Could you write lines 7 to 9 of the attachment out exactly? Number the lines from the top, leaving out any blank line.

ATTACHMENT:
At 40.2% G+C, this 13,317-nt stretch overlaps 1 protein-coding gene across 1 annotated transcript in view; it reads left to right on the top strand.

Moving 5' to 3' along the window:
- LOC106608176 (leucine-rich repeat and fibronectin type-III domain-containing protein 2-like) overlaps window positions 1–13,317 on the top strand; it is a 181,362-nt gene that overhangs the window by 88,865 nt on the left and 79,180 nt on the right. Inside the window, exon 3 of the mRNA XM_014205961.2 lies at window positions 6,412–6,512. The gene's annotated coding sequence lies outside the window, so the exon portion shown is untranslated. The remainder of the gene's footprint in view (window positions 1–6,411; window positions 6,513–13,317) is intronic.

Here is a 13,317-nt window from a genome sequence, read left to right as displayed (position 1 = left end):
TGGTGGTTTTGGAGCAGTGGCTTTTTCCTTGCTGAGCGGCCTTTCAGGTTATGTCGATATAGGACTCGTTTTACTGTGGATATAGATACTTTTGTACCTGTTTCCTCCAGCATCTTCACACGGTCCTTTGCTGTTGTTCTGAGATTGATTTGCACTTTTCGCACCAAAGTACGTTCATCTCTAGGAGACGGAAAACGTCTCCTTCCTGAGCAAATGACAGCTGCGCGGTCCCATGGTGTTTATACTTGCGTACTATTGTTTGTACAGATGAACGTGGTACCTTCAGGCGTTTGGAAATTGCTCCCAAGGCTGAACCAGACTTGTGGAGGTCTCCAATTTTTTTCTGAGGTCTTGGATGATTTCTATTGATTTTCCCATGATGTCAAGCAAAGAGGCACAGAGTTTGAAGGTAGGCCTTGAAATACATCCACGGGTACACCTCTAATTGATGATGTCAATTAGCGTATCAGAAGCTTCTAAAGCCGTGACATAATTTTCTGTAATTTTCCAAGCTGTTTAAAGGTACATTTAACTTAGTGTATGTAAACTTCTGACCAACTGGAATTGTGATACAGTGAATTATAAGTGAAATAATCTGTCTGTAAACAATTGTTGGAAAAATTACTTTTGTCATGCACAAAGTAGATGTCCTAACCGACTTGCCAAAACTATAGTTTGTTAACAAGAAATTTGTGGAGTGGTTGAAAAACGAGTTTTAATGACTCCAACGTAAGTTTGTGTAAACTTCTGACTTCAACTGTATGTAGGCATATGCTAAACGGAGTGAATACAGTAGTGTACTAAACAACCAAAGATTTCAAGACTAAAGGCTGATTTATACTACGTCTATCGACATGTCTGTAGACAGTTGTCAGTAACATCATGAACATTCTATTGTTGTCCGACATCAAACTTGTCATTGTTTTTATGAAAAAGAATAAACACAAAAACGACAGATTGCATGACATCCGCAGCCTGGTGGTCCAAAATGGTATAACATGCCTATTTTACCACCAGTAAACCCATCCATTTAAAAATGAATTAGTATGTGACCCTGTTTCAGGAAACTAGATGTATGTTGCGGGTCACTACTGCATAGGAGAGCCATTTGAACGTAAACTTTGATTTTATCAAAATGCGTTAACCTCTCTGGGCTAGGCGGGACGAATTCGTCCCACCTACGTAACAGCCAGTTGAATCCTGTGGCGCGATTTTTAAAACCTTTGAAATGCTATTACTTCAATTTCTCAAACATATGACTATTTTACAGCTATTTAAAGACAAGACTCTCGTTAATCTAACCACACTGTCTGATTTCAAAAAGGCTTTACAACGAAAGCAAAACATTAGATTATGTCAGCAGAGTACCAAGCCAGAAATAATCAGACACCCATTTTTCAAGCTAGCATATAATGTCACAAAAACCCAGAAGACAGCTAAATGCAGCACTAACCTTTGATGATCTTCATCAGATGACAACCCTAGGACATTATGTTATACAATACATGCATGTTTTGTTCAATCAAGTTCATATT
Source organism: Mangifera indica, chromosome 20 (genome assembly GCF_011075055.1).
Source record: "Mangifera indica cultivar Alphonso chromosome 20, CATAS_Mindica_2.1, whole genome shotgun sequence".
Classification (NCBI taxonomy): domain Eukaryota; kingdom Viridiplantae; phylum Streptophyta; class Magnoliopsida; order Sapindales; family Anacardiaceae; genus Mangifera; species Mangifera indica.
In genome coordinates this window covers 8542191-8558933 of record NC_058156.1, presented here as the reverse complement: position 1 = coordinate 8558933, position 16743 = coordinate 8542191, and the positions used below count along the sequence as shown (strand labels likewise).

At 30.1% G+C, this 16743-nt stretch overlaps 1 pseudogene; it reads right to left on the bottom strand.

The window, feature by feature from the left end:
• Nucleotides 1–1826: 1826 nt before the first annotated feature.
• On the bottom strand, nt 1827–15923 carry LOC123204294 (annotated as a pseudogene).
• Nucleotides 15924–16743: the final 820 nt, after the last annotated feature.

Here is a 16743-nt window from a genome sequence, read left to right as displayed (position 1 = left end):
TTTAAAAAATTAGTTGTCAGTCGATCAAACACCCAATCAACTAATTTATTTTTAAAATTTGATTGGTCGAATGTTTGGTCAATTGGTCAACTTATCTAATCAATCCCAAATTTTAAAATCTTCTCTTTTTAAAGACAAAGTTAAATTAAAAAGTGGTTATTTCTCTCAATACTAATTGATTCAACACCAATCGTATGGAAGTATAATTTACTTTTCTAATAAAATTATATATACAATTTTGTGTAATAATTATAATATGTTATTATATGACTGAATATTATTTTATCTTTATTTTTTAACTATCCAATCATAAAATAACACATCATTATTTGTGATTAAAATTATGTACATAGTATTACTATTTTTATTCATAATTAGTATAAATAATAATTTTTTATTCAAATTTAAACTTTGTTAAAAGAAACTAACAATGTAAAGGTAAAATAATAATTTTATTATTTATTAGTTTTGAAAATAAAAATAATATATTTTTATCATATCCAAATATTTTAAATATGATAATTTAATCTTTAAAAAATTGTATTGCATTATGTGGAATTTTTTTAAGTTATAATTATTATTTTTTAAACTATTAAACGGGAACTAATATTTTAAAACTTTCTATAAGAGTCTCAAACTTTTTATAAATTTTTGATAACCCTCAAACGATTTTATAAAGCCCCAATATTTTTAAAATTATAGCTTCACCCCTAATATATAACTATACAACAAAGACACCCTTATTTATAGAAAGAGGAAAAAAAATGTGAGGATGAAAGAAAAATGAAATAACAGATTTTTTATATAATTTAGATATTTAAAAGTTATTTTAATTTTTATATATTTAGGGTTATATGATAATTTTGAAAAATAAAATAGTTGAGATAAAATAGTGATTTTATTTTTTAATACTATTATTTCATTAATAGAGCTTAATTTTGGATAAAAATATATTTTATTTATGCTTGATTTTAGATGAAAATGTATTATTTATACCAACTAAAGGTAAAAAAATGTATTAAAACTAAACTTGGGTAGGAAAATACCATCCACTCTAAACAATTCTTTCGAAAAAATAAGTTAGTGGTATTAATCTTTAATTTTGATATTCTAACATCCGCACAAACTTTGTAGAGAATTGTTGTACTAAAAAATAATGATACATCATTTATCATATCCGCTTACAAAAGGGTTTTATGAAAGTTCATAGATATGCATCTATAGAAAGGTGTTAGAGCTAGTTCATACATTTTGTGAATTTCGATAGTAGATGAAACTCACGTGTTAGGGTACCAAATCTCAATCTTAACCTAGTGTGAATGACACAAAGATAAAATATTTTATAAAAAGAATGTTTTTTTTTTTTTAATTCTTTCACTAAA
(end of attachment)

Source record: "Mangifera indica cultivar Alphonso chromosome 20, CATAS_Mindica_2.1, whole genome shotgun sequence".
Classification (NCBI taxonomy): domain Eukaryota; kingdom Viridiplantae; phylum Streptophyta; class Magnoliopsida; order Sapindales; family Anacardiaceae; genus Mangifera; species Mangifera indica.
In genome coordinates this window covers 8542191-8558933 of record NC_058156.1, presented here as the reverse complement: position 1 = coordinate 8558933, position 16743 = coordinate 8542191, and the positions used below count along the sequence as shown (strand labels likewise).